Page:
The party did some digging; they found a surviving group of Lion scouts who were being forced to fight in the town thunderdome. Pulling that thread revealed that Fire God had her sights set on conquering their leader’s domain, and the players concocted a brilliant and only slightly insane plan to blow up the fuel rendering plant to cause a distraction and smuggle the scouts out of town.

The plan went swimmingly, with the Scorpion blowing up the factory at ground zero but getting out without so much as singed eyebrows because of a Rank 5 Endurance action. Unfortunately, robbed of the ability to stockpile fuel and with a clear act of sabotage, Fire God fired up her tanks and mobilized for a blitzkrieg.

The players were able to exploit the Lion’s ability to move earth to get into a subterranean tunnel network, and that’s where we called it for session 1.

The players loved the session so much that they demanded I run the next one, so that’s a good sign. There were a few other signs that the game captured them; the asked a lot of strategy questions and as soon as the session wrapped they started looking at advancement options.

This is the stuff I did when I first encountered Exalted many moons ago, and it was a sure sign that the game had totally grabbed me. It’s also the stuff they always do at the start of a big, deep campaign (last time we ran for over a year this was how the first session looked).

There’s certainly a learning curve; I found that I had to clarify the skill/attack divide, as well as the “number of 1-die actions per round” rule a lot (it’s one attack or skill, and as many initiative bids/defenses as you want). Because I combined the description of techniques in the body of their rules description, there was some confusion from the totally new player as to where the fluff ended and where the mechanics began (I should have known better than to do this, Exalted has always gotten really negative feedback for this exact thing).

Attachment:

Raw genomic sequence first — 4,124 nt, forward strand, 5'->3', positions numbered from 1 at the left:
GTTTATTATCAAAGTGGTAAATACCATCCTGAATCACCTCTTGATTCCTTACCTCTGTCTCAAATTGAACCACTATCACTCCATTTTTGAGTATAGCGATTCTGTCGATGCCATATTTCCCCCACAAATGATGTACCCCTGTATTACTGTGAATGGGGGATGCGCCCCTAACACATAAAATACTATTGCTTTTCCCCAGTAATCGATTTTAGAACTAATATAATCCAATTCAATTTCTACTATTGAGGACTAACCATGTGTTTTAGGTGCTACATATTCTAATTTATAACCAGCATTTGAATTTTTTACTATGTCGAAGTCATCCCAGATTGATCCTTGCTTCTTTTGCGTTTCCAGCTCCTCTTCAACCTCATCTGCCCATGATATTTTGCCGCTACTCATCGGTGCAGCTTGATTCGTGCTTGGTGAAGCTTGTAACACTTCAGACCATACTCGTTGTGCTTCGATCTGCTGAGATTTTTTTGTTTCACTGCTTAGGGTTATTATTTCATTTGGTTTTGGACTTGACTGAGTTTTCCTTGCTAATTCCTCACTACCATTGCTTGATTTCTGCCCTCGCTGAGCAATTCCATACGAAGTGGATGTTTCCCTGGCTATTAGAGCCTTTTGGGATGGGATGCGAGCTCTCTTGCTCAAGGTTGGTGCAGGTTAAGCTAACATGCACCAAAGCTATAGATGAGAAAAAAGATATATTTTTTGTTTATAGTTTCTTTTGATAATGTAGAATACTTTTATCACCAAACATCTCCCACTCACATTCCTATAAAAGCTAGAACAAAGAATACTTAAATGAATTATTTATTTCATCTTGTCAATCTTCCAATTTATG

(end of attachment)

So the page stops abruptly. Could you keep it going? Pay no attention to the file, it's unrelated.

The biggest lesson from this session was the tactical one: even I hadn’t realized how big of a bombshell round 2 was going to be. Try it yourself, if you’re feeling adventuresome. That second round really teaches players a lot about planning their strategy before spending all their prana and effort.

What’s next?
We just wrapped another session where I had a bit more time to prep. I’ll write that one up next, so stay tuned for that.

Design-wise I’m finishing both the Minor Dharmas and Zui consequences for the clans and the Gupt Kala rules. Those are going to hit the complete playtest document on the patreon first, then I’ll be blogging them up for ya’ll’s critique after.

Since I’m also prepping a small-scale campaign for the next month or so of playtest sessions, I’ll post that after everything else. If it plays well, I figure I’ll use it as the basis for the setting stuff I put in the book.

After all of that, there are still three important pieces of work to get done before I update the Eyebleed into a proper playtest:
  • I need to complete my “readability and consistency” re-write of the current playtest document. This is pure, unadulterated pain, but important.
  • I need to write the rules for poison, monsters, spirits, and a few other things so the rules referenced in the kung-fu don’t refer to handwritten notes in a binder alone
  • I need to write a bunch of examples of vehicles, weapons, bad guys, mutations, imbalances, monsters, etc. so that GMs have a lot of stuff to throw into their playtests
It’s still a ways to go, but the end of this playtest re-write is finally hoving into view, so I’m feeling hopeful.